Historically, the title “Constable” comes from the Latin stabuli , which means “attendant to the stables, literally count of the stable” and originated from the Roman Empire.  The constable was the officer responsible for keeping the horses of a lord or monarch. The West European term “constable” itself was adopted, via the Normans, as konostaulos (Grand Constable) in the Komnenian and Palaiologan periods, when it became a high military office of dignity. The title was imported to the monarchies of medieval Europe, and in many countries developed into a high military rank and great officer of state.  Such was the case of the Constable of France (Connétable de France) who was the commander-in-chief of all royal armed forces and second to the king until Prime Minister Cardinal Richelieu abolished the charge in 1627.

Historically, a constable could also refer to a castellan, the officer charged with the defense of a castle. Even today, there is a Constable of the Tower of London.

     Later Roman administrative titles were used by Charlemagne in developing his empire.  The position of Constable, along with the similar office of Marshal, spread throughout the emerging states of Western Europe during this period.  In most medieval nations, the constable was the highest-ranking officer of the army, and was responsible for the overseeing of martial law.  Following Alfred the Great’s lead, the office of the constable was introduced in England following the Norman Conquest of 1066 and was responsible for the keeping and maintenance of the king’s armaments and those of the villages as a measure of protecting individual settlements throughout the country.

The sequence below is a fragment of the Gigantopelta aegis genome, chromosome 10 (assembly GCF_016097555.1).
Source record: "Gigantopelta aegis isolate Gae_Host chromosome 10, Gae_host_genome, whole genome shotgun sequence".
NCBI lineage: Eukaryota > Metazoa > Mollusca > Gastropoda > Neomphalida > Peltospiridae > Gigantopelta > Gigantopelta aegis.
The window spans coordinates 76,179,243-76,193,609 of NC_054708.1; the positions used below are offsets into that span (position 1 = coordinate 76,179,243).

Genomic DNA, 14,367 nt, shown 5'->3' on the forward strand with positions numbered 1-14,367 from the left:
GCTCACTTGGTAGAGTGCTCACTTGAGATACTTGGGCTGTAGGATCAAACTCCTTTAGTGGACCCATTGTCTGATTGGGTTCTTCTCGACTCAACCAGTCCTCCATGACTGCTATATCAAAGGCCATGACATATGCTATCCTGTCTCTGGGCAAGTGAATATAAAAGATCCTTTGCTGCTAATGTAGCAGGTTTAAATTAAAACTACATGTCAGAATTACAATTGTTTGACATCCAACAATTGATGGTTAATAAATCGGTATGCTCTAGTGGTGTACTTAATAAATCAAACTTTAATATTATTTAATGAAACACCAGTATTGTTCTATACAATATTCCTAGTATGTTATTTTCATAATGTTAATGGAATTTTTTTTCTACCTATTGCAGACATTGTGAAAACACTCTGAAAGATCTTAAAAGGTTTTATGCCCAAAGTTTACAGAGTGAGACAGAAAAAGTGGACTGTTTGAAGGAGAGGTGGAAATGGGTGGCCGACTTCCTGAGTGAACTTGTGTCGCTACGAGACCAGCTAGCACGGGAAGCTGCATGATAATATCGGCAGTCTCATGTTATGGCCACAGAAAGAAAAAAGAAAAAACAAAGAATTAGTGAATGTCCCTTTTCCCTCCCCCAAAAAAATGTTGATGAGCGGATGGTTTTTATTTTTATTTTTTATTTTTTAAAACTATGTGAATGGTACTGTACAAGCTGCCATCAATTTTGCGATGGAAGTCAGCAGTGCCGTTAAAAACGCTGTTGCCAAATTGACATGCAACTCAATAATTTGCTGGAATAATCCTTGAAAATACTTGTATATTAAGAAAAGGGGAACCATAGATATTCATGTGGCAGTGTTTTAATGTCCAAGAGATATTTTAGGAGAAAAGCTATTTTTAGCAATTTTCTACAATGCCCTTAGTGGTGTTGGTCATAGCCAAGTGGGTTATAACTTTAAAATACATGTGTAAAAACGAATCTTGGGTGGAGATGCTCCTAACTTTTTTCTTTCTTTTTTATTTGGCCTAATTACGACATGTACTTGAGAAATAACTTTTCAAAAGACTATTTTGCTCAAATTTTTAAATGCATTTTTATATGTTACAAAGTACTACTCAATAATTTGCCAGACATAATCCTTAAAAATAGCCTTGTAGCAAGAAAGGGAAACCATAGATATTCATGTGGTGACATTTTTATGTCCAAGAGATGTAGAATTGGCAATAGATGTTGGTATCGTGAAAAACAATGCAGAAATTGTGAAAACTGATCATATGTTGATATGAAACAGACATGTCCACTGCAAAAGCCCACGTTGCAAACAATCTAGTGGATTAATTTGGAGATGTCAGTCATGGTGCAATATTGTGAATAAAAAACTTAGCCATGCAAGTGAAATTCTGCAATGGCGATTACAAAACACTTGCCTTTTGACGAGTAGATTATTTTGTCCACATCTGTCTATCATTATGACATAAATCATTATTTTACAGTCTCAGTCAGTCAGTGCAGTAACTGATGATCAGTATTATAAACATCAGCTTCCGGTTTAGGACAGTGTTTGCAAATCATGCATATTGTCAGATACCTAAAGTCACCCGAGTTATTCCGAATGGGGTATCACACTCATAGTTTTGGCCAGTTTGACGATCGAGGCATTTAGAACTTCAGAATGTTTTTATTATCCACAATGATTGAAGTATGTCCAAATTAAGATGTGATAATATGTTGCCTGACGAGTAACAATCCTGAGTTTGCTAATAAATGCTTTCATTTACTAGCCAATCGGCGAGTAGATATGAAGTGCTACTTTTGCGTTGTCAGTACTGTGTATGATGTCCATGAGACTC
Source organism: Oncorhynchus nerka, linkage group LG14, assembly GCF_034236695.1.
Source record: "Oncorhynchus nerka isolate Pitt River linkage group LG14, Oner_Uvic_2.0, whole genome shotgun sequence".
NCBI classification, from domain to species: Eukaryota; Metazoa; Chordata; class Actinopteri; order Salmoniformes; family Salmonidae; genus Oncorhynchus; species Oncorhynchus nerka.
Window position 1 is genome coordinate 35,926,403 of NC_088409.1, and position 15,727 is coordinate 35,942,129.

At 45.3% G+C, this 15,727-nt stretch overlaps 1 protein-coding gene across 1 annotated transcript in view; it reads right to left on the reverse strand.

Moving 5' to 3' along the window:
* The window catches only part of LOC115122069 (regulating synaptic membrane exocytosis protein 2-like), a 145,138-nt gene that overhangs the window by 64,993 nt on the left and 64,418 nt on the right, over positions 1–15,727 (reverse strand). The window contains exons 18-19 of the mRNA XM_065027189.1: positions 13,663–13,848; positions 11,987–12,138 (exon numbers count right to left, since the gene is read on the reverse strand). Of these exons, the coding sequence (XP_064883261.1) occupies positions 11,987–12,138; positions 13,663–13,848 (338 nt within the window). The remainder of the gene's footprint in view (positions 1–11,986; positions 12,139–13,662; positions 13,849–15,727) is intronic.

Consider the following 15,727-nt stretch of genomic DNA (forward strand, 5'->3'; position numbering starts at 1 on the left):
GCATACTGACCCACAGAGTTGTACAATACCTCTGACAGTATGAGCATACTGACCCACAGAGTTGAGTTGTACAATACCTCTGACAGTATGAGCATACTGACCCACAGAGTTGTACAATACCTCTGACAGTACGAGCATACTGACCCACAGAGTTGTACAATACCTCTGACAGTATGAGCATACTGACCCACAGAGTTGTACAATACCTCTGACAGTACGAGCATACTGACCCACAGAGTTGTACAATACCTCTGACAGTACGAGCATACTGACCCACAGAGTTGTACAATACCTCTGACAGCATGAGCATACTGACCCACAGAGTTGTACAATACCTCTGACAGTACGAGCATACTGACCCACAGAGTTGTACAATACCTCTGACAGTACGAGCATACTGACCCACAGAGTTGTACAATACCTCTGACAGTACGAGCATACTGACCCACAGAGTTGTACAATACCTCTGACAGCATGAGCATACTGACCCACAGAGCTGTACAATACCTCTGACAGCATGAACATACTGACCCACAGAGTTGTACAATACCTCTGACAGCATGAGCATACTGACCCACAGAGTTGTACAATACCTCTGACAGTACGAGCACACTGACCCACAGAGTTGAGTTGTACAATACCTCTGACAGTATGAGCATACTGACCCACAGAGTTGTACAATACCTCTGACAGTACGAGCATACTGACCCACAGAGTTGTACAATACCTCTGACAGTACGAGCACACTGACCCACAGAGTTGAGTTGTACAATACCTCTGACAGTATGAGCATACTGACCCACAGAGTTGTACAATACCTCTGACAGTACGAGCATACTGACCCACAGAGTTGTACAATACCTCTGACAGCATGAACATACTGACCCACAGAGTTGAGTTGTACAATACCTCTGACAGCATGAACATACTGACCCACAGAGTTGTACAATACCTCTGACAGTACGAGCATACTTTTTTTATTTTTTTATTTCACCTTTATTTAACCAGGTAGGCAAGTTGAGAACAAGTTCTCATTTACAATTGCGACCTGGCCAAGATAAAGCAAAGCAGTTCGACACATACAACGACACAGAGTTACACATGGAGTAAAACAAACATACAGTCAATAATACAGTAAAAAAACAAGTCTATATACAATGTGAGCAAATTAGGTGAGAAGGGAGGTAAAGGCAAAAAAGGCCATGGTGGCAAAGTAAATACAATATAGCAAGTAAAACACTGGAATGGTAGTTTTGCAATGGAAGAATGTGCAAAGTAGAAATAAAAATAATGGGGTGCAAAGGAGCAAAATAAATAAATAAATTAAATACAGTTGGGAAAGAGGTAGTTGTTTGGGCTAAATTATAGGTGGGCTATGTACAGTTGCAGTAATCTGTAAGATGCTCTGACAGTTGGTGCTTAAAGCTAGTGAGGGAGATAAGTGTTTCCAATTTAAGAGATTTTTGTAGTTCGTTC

The system of policing by unpaid parish constables continued in England until the 19th century.  In the London metropolitan area, it was ended by the creation of the Metropolitan Police by the Metropolitan Police Act 1829 and by the County Police Constabularies outside London by the County Police Act 1839. Together these led to all counties having various constabularies of full-time professionals.

Early Constables in England serving a warrant
Early Constables in England serving a warrant

    Europe moved west, and the Constable became the keeper of the peace in Colonial America. David Johnson writes in his book, American Law Enforcement: A History, “More than 350 years ago, America’s first known system of law enforcement was established in Boston.  As soon as colonists had settled there in 1630, local ordinances had allowed for constables to be appointed. Soon after, in April 1631, the townspeople formed a “watch” made up of six watchmen, one constable, and several volunteers who patrolled at night, walking the rounds.